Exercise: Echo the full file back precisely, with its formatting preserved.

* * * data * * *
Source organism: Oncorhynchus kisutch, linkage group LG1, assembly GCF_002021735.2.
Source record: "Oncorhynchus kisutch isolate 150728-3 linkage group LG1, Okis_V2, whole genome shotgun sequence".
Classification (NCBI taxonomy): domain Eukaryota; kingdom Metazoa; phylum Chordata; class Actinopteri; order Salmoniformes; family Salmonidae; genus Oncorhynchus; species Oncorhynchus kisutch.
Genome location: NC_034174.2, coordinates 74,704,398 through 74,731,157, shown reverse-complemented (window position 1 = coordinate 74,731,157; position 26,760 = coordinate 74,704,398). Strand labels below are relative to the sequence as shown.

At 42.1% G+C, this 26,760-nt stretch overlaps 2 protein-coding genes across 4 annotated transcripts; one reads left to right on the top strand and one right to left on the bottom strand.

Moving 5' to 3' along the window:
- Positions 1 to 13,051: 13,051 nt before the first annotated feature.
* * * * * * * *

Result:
Source organism: Oncorhynchus kisutch, linkage group LG1, assembly GCF_002021735.2.
Source record: "Oncorhynchus kisutch isolate 150728-3 linkage group LG1, Okis_V2, whole genome shotgun sequence".
Classification (NCBI taxonomy): domain Eukaryota; kingdom Metazoa; phylum Chordata; class Actinopteri; order Salmoniformes; family Salmonidae; genus Oncorhynchus; species Oncorhynchus kisutch.
Genome location: NC_034174.2, coordinates 74,704,398 through 74,731,157, shown reverse-complemented (window position 1 = coordinate 74,731,157; position 26,760 = coordinate 74,704,398). Strand labels below are relative to the sequence as shown.

At 42.1% G+C, this 26,760-nt stretch overlaps 2 protein-coding genes across 4 annotated transcripts; one reads left to right on the top strand and one right to left on the bottom strand.

Moving 5' to 3' along the window:
- Positions 1 to 13,051: 13,051 nt before the first annotated feature.